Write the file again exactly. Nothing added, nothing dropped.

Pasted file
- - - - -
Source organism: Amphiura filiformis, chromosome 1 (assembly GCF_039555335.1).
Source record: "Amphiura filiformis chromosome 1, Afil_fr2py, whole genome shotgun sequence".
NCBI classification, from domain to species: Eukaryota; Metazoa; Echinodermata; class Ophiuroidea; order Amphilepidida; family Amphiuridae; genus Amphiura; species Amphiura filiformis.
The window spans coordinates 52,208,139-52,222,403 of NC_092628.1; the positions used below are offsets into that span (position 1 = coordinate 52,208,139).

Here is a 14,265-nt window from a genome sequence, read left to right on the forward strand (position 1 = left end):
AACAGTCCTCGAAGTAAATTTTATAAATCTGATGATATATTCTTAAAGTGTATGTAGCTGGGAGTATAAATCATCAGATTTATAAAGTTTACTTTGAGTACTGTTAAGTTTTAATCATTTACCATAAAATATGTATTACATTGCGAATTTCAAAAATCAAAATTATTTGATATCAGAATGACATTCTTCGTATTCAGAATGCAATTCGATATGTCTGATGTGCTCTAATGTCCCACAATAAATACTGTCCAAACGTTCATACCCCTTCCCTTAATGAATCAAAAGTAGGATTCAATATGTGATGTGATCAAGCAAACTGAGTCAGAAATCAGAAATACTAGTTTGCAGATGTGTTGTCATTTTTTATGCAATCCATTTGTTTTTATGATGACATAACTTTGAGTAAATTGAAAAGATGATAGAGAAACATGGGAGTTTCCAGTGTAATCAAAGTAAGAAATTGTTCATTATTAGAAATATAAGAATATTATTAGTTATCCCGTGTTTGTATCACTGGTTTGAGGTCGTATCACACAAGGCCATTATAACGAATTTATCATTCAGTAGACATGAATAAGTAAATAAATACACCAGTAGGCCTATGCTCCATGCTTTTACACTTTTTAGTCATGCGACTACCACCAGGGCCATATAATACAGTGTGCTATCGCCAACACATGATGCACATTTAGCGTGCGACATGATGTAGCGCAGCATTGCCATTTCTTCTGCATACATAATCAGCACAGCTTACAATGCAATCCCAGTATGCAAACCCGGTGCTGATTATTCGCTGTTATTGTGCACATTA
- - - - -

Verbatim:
Source organism: Amphiura filiformis, chromosome 1 (assembly GCF_039555335.1).
Source record: "Amphiura filiformis chromosome 1, Afil_fr2py, whole genome shotgun sequence".
NCBI classification, from domain to species: Eukaryota; Metazoa; Echinodermata; class Ophiuroidea; order Amphilepidida; family Amphiuridae; genus Amphiura; species Amphiura filiformis.
The window spans coordinates 52,208,139-52,222,403 of NC_092628.1; the positions used below are offsets into that span (position 1 = coordinate 52,208,139).

Here is a 14,265-nt window from a genome sequence, read left to right on the forward strand (position 1 = left end):
AACAGTCCTCGAAGTAAATTTTATAAATCTGATGATATATTCTTAAAGTGTATGTAGCTGGGAGTATAAATCATCAGATTTATAAAGTTTACTTTGAGTACTGTTAAGTTTTAATCATTTACCATAAAATATGTATTACATTGCGAATTTCAAAAATCAAAATTATTTGATATCAGAATGACATTCTTCGTATTCAGAATGCAATTCGATATGTCTGATGTGCTCTAATGTCCCACAATAAATACTGTCCAAACGTTCATACCCCTTCCCTTAATGAATCAAAAGTAGGATTCAATATGTGATGTGATCAAGCAAACTGAGTCAGAAATCAGAAATACTAGTTTGCAGATGTGTTGTCATTTTTTATGCAATCCATTTGTTTTTATGATGACATAACTTTGAGTAAATTGAAAAGATGATAGAGAAACATGGGAGTTTCCAGTGTAATCAAAGTAAGAAATTGTTCATTATTAGAAATATAAGAATATTATTAGTTATCCCGTGTTTGTATCACTGGTTTGAGGTCGTATCACACAAGGCCATTATAACGAATTTATCATTCAGTAGACATGAATAAGTAAATAAATACACCAGTAGGCCTATGCTCCATGCTTTTACACTTTTTAGTCATGCGACTACCACCAGGGCCATATAATACAGTGTGCTATCGCCAACACATGATGCACATTTAGCGTGCGACATGATGTAGCGCAGCATTGCCATTTCTTCTGCATACATAATCAGCACAGCTTACAATGCAATCCCAGTATGCAAACCCGGTGCTGATTATTCGCTGTTATTGTGCACATTA